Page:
Daniel J. Mitchell

When zombies attack, the Department of Homeland Security will be prepared. …money from the DHS’s Urban Areas Security Initiative went to buy snow cone machines in Michigan. Places like Fargo, N.D., and Keene, N.H., now have armored vehicles at their disposal, as do many other small towns. Keene said the vehicle was needed to protect its annual Pumpkin Festival. Arizona used $90,000 in DHS funding to install a video monitoring system at the Peoria Sports Complex, because apparently it is in the taxpayers’ interest to monitor the Seattle Mariners and San Diego Padres during spring training. …But if you think that’s waste, you need to know about the extraordinary training that the DHS was able to provide to first responders this year. They made attendance at the HALO Corp.’s 2012 Counter-Terrorism Summit an allowable expense for federal grant money. Yes, the California-based security company’s five-day event was held at a posh island resort and spa just outside of San Diego and cost $1,000 per person to attend, but that’s not even the best part. The showpiece event of the summit made was a live war game of a zombie apocalypse, complete with 40 actors in full zombie makeup as well as “state-of-the-art structure, pyrotechnic battlefield effects, medical special effects, vehicles and blank-firing weapons” according to a promotional video by HALO President Brad Barker. This enabled first responders to participate in a real-life “Dawn of the Dead” scenario and to know precisely what to do when their neighbors start trying to eat their human flesh.

As the Boy Scouts say, it’s best to “be prepared.” And thanks to federal tax dollars, the Department of Homeland Security is ready to defend us from a zombie attack.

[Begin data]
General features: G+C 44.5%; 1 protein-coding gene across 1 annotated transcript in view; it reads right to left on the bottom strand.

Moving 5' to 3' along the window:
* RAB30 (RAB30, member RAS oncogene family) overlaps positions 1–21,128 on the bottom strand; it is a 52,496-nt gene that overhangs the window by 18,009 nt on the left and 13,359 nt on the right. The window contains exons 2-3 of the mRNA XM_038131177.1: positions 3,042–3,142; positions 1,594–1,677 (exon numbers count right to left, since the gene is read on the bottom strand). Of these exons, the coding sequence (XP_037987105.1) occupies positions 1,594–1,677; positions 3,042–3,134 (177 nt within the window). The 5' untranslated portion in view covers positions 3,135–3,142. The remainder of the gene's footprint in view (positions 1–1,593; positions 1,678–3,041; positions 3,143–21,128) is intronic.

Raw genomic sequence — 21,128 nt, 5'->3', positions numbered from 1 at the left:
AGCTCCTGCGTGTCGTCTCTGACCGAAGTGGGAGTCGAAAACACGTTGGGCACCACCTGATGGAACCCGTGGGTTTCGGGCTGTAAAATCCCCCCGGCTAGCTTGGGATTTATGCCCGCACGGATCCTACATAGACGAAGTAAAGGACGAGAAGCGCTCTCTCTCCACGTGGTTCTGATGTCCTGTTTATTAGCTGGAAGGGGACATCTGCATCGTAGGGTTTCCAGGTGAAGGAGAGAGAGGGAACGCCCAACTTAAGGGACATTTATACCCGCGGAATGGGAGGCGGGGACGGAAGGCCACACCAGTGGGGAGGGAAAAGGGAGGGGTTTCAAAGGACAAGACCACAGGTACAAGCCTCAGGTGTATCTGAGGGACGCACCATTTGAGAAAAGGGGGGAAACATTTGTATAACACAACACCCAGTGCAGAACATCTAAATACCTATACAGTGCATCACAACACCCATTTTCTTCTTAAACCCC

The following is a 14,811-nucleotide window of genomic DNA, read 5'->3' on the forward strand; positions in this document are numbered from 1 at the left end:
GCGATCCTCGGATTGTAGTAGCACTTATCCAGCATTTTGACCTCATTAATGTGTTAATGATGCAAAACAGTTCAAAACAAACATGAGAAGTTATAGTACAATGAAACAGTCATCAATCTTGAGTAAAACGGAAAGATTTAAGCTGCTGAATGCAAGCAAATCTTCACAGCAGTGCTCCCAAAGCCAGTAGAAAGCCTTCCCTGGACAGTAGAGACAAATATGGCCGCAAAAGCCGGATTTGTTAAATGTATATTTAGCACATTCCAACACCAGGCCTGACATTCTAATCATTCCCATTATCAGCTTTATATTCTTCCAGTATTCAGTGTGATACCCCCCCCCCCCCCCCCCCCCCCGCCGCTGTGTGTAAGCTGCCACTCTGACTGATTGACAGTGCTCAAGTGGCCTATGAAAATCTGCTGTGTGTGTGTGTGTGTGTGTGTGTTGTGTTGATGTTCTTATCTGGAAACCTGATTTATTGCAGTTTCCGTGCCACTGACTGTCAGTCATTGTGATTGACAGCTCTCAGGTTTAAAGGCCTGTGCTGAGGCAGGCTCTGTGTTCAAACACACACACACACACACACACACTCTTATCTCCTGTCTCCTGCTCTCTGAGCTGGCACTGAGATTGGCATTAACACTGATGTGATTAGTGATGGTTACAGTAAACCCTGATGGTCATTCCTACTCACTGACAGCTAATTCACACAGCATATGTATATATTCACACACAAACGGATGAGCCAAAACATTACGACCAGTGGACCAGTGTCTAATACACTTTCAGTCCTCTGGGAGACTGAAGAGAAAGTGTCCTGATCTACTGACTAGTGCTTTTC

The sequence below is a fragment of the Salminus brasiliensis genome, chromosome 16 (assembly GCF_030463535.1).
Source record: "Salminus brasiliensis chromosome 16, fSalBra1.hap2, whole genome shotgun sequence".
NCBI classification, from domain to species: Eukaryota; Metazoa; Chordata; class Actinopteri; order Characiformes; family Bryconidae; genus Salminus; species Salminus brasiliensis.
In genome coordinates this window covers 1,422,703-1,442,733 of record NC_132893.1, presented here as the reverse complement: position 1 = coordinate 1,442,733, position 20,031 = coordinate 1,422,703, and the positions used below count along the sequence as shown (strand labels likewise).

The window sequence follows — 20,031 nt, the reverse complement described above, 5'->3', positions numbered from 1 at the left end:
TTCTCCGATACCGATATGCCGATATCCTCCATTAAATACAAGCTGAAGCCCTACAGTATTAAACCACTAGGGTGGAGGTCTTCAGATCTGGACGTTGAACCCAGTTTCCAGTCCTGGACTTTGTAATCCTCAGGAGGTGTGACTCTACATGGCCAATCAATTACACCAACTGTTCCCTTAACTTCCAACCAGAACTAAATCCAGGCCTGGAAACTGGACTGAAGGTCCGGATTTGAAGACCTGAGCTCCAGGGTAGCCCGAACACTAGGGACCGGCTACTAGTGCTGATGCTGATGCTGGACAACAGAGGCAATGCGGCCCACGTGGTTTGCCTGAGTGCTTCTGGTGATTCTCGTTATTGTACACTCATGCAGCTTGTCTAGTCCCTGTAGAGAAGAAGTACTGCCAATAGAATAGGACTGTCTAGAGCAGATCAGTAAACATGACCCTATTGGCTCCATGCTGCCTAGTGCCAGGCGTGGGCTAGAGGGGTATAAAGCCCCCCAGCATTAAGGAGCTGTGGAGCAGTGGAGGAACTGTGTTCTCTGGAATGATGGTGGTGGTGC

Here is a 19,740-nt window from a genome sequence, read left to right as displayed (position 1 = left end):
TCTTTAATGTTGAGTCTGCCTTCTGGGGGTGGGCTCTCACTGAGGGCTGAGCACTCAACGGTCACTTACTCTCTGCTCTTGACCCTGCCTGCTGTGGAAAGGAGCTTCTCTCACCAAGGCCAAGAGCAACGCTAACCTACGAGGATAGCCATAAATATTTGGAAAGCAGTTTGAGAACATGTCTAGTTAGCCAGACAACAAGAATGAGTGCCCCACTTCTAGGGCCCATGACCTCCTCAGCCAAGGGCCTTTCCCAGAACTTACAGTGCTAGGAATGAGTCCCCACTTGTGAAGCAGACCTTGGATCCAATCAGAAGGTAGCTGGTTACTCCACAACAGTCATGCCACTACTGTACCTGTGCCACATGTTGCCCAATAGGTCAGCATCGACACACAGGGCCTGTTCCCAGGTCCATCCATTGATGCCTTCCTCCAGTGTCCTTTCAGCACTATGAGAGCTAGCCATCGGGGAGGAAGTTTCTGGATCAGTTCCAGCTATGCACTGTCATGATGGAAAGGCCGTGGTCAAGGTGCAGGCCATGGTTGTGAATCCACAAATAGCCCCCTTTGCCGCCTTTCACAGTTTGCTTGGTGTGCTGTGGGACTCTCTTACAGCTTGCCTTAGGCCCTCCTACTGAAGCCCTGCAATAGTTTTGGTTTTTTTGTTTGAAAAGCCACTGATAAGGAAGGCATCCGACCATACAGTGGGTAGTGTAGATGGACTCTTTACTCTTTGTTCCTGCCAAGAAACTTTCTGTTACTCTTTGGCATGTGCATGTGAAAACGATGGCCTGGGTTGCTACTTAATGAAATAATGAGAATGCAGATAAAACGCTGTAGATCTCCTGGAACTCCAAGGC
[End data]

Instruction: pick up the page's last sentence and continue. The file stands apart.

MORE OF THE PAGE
I’m basically at a loss for words. Is anybody minding the store back in DC?

“Must…waste…more…money”

Why did this federal contractor think this was a good idea? Why did the Department of Homeland Security think it should be an allowable expense? Why did bureaucrats think it was a worthwhile way of spending their time?

There are no good answers – other than the fact that folks are far more likely to be frivolous and wasteful when they’re spending other people’s money. And that applies to the other examples cited in the excerpt above.

An armored vehicle to protect a pumpkin festival?!? If the taxpayers of Keene, NH, actually think the Canadians are about to sneak over the border and swipe some pumpkins, they should kick in a few bucks and hire an extra cop.

But so long as the kleptomaniacs in Washington are giving away our money, local governments have every reason to dream up ridiculous wish-lists.

No wonder the burden of government spending has reached record levels.

P.S. Don’t forget that the Department of Homeland Security was created during the Bush years. Another black mark on that statist period.


Daniel J. Mitchell

Daniel J. Mitchell is a top expert on tax reform and supply-side tax policy at the Cato Institute.